Elevation of IgE has been associated with T-cell dysregulation and with the occurrence of opportunistic infections in patients with acquired immunodeficiency syndrome. The precise cause of IgE overproduction during the early stages of human immunodeficiency virus (HIV)-1 disease, however, has not been established. In light of reports demonstrating that IgE production may be affected by vitamin E levels in an animal model, we evaluated nutritional status in relationship to plasma IgE levels and immune parameters in 100 asymptomatic HIV-1-seropositive and 42 HIV-1-seronegative homosexual men. Approximately 18% of the HIV-1-seropositive population demonstrated biochemical evidence of plasma vitamin E deficiency (<5 μg/ml). Subsequent analysis of available samples indicated a dramatic elevation of IgE levels (308 ± 112 FU/ml) in vitamin E-deficient seropositive subjects fn = 9) as compared with age and CD4-matched HIV-1-seropositive persons with adequate vitamin E levels (n = 16, 118.1 ± 41.1 IU/ml) and significantly lower levels (59.5 ± 15.7 IU/ml) in HIV-1-seronegative men (n = 20, p = 0.01). This effect, which was independent of CD4 cell count, did not appear to be influenced by atopic or gastrointestinal parasitic disease. The low plasma vitamin E levels were related at least in part to dietary intake (r = 0.552, p = 0.01), suggesting that supplementation may be warranted in HIV-1-infected persons in whom vitamin E deficiency develops. Analysis of covariance revealed a strong relationship between IgE levels and CDS cell counts (p < 0.006), and between IgE level and vitamin E deficiency (p < 0.039). Although nutritional deficiency is unlikely to be the principal cause of immunoglobulin dysregulation in HIV infection, these results demonstrate that vitamin E deficiency may play a contributory role in IgE elevation during the early stages of disease.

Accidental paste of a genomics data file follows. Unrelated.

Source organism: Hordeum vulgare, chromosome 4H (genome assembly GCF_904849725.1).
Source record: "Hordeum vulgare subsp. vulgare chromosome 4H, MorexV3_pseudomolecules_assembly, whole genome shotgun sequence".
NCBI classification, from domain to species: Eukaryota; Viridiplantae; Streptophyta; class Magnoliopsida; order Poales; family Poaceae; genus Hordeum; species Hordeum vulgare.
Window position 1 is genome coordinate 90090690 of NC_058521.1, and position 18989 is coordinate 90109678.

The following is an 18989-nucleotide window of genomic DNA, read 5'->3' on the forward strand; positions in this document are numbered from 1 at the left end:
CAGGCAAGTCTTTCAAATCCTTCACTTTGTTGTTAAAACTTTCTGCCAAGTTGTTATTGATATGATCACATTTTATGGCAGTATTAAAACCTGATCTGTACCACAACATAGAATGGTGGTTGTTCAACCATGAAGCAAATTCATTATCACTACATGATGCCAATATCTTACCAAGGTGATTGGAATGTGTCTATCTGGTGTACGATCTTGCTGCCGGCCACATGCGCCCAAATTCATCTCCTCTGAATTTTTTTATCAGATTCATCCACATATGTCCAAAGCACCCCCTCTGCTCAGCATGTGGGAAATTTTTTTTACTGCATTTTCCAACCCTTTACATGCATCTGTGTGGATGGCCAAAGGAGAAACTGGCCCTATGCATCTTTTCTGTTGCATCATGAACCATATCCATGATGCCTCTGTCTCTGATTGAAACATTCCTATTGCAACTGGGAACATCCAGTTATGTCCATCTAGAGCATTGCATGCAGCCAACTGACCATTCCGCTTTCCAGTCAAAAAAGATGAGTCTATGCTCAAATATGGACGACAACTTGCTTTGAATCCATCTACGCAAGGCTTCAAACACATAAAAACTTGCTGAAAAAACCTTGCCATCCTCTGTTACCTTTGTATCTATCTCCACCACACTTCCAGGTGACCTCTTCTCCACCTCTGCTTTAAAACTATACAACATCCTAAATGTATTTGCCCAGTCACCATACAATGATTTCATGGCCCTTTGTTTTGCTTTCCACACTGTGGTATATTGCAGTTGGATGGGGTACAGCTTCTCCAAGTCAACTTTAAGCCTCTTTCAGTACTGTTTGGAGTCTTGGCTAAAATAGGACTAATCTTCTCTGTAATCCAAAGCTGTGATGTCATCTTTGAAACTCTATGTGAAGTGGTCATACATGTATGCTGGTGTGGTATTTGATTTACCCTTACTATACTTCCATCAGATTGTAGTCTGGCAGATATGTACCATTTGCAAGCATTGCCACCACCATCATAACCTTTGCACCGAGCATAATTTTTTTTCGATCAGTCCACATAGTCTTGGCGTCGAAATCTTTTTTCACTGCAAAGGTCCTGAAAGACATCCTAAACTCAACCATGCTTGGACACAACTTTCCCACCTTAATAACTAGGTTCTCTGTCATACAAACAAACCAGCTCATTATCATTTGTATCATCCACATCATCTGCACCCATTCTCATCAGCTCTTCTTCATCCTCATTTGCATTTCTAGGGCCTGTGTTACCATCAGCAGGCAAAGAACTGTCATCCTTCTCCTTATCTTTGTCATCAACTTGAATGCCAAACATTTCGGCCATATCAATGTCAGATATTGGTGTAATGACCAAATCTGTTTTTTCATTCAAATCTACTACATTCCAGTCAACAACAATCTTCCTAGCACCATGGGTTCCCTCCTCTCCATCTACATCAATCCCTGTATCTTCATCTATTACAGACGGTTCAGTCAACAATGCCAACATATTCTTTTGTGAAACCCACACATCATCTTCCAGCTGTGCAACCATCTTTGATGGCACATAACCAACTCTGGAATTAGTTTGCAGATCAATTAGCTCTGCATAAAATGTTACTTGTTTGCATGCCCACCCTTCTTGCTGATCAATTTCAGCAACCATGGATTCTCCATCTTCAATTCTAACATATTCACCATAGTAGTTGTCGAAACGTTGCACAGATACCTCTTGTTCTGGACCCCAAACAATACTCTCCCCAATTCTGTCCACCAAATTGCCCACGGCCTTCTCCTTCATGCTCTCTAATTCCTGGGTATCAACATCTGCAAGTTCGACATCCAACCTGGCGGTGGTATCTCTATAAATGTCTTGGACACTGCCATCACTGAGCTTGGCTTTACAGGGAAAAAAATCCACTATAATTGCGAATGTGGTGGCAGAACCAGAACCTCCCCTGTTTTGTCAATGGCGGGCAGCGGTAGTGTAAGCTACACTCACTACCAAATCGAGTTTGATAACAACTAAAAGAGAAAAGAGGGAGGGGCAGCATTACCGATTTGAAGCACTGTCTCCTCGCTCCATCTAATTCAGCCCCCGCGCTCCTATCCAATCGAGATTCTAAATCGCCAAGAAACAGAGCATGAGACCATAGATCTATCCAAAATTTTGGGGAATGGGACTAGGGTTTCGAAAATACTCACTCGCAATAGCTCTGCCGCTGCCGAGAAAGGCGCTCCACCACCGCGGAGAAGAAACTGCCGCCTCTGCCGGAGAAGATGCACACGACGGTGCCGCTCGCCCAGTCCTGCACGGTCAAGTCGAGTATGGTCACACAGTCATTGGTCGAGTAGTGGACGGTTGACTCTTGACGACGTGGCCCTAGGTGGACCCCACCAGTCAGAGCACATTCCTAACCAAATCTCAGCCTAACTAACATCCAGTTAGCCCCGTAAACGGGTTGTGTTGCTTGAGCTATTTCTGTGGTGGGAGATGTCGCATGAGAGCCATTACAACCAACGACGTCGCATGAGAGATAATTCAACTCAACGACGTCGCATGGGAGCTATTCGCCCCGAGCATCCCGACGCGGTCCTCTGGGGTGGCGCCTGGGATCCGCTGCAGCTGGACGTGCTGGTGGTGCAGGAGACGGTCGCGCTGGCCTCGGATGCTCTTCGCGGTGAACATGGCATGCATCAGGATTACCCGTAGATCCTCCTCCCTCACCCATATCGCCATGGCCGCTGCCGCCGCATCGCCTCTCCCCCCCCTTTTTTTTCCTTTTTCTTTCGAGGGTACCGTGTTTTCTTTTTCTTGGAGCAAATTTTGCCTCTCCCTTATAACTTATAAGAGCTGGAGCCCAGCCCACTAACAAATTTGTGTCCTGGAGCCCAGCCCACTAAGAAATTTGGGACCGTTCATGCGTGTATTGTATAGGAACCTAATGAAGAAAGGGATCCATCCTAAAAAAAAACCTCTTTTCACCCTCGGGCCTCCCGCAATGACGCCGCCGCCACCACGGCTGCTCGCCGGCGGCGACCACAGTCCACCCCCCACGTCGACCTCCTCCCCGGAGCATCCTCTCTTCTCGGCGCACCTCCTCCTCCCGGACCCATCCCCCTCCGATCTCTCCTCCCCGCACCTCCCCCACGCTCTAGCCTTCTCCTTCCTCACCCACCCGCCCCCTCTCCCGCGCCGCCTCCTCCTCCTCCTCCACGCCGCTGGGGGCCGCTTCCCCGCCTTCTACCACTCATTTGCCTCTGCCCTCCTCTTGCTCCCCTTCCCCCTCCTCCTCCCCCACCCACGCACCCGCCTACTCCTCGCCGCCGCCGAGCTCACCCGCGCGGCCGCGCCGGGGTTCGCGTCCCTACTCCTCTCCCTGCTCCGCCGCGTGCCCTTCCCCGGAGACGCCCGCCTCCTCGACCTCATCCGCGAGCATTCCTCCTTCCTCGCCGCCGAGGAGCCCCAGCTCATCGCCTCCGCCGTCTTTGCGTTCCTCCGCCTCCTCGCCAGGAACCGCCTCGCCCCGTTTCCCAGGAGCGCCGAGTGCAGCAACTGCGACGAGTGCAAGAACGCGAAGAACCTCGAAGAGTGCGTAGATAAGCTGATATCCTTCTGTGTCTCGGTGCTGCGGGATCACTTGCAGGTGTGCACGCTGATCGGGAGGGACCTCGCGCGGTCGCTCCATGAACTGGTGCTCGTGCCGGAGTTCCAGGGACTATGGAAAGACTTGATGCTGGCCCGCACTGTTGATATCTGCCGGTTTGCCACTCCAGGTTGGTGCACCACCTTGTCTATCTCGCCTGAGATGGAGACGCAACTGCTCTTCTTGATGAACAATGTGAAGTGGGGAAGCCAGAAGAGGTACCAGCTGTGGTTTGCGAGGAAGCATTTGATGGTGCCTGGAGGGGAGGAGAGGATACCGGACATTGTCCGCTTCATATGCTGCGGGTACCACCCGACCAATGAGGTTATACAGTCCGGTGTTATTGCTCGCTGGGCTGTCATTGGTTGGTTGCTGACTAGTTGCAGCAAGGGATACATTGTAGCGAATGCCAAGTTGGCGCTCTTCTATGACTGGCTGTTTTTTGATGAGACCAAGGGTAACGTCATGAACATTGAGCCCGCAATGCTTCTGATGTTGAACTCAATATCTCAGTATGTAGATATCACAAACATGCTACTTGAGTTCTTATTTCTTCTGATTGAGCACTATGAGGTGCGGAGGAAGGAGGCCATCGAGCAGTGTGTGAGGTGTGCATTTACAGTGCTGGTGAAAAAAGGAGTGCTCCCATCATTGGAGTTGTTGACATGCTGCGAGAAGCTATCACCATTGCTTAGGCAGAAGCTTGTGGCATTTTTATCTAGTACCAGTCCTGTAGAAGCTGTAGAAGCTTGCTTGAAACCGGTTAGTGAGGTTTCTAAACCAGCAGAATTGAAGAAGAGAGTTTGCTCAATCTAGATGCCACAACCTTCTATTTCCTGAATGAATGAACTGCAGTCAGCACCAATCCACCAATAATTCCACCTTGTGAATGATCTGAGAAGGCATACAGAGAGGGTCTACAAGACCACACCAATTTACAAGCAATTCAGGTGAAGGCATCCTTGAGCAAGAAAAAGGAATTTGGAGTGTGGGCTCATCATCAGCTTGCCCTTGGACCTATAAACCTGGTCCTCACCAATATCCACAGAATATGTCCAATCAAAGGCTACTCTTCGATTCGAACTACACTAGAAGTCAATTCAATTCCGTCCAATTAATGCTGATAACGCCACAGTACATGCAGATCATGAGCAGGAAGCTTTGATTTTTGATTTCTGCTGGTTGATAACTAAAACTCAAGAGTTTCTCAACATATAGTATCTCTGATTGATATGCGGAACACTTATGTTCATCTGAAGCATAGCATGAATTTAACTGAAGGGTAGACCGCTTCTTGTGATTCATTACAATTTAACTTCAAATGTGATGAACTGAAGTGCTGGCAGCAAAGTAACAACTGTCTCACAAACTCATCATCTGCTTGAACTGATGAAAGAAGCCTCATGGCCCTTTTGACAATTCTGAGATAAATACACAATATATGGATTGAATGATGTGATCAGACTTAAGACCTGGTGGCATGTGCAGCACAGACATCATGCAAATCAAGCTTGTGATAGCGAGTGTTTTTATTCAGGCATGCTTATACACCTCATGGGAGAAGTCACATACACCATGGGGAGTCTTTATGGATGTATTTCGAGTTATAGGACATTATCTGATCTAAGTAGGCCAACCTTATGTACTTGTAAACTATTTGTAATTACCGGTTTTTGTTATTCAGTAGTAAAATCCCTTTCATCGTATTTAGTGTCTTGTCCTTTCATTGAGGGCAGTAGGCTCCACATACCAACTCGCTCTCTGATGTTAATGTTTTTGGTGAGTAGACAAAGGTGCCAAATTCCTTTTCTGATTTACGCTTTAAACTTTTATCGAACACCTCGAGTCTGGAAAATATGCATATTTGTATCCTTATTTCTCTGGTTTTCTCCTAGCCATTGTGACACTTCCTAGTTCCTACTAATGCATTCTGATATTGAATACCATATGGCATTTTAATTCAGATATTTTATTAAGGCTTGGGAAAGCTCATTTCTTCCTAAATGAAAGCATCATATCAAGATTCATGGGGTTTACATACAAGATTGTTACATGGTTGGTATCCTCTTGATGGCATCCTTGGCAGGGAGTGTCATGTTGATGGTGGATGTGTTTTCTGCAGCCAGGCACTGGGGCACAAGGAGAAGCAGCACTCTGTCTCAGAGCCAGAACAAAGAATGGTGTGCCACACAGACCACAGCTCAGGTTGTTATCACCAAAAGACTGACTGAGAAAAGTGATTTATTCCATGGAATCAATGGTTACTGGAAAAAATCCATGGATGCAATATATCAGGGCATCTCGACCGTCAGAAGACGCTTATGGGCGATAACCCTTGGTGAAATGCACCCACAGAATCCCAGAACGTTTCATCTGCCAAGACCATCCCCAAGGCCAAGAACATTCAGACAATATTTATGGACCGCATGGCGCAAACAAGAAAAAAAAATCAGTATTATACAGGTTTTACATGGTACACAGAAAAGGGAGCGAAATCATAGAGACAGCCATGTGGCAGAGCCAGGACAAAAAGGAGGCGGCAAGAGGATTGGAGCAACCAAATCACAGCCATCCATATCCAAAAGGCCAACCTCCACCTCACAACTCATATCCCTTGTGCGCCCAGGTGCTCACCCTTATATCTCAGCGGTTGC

- Human immunodeficiency virus-1 infection
- Nutritional status
- Vitamin E
ASJC Scopus subject areas
- Immunology and Allergy